Sprinting to Spring
Manchester's high school Spring athletes wish: Snow, snow go away
From left, Daquan Henclewood, Cabe Jeffers, and Jacob Florence, sprint during track and field practice at Manchester Memorial High School Tuesday. (Mark Bolton/Union Leader)
On Tuesday, the temperature in Manchester was in the mid-30s, but a northerly breeze made it feel in the low 20s. But that didn't stop Lynch's runners from practicing outdoors — some of them in shorts, including senior George Shiepe."The weather is not a big deal to me," said Shiepe, an 800-meter specialist. "I'm aware of the cold temperatures. I'd rather wear loose clothing like shorts. I want to be able to breathe in my cloths."
Junior teammate Davis Clark, who specializes in the 3,200 meters, said the cold weather affects him.
"It's been a tough winter — lot of snow this year," he said. "I'm completely the opposite of George. I'm always wearing warm clothing in this type of weather."
"The longer and harder we go in the cold weather, the chance of getting a muscle pull increases," he said. "That's particularly the case for the sprinters and short-distance runners. Until we get warmer weather, right now we're not going all out. We usually hold practice for two hours, but because of the cold weather, we're practicing for about 75 minutes."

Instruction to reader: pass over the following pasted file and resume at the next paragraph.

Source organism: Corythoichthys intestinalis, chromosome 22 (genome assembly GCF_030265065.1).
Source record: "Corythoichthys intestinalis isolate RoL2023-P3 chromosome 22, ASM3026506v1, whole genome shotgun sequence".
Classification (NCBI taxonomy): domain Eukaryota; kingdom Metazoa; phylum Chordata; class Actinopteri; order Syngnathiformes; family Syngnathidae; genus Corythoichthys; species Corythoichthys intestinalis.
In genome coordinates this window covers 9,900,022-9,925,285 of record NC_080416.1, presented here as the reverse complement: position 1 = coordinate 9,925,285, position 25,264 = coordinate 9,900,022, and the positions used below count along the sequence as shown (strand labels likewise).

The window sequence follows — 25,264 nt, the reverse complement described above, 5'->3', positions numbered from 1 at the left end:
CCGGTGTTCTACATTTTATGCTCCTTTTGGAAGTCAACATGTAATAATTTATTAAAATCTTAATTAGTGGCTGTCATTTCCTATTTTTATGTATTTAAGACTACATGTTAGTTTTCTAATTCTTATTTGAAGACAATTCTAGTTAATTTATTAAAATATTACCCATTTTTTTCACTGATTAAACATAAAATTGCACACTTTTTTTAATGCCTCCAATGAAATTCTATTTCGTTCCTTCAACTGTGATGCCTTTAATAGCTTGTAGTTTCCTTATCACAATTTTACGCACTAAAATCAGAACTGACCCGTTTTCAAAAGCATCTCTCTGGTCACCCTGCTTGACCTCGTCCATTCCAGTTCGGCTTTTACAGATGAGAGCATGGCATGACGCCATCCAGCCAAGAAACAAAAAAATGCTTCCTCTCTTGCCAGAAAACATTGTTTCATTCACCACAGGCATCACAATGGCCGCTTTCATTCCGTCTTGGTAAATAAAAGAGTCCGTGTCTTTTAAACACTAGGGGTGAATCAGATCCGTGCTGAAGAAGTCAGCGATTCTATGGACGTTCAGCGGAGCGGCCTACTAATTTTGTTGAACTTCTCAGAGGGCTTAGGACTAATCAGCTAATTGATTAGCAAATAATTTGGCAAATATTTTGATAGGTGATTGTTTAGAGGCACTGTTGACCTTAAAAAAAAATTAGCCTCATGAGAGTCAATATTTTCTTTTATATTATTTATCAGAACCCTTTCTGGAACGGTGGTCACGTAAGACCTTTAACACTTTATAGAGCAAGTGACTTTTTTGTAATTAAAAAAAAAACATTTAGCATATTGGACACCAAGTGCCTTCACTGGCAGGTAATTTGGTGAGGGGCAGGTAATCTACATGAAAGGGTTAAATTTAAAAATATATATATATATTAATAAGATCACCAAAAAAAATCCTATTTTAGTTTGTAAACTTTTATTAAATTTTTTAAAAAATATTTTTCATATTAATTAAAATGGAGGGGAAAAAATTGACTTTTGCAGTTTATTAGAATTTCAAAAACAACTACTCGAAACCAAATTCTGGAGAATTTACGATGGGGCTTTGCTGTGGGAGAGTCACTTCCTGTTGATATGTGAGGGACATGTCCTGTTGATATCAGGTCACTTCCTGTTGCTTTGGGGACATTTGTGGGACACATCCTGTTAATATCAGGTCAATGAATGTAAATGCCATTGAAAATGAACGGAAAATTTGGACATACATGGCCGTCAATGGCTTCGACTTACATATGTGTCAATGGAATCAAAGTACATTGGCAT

In the gymnasium, Memorial softball coach Erin Reilly had her team running in place and doing sprints across the basketball court.
"Like most schools, we're in the gym doing the best we can," said Reilly. "This is our second practice and we're evaluating our players because we make our final cuts. It's hard for everyone to do this in the gym. We can't hit pop-ups, and we have to use a softer ball for grounders. Even when we throw up little pop-ups, the lights in the ceiling are proving to be an obstacle."
"It's difficult, especially for any first-year player," said Kosic. "But you have to adapt until the weather warms up and allows you to be outdoors."
"You just have to work on your conditioning, endurance and build up your strength," said Mak. "We can still throw the ball around indoors and work on our fundamentals."
"It's tough being indoors," said Beeson. "You can't hit or take regular infield like you can outdoors."
Piscataquog Field is still closed to the public because of snow and many puddles surrounding the soccer and baseball fields.
On Tuesday, Manchester West track and field coach Leo Ducharme said his team was able to run two miles around the Millyard.
"It was good to be outdoors," she said. "Indoors in March, after awhile, you really tend to get bored because you really want to be outdoors."
"We're resilient," he said. "In years past we've scheduled doubleheaders just to get our 16 regular season games played and if we have to, we'll do it again this year. It's a way of life around here and we're use to it."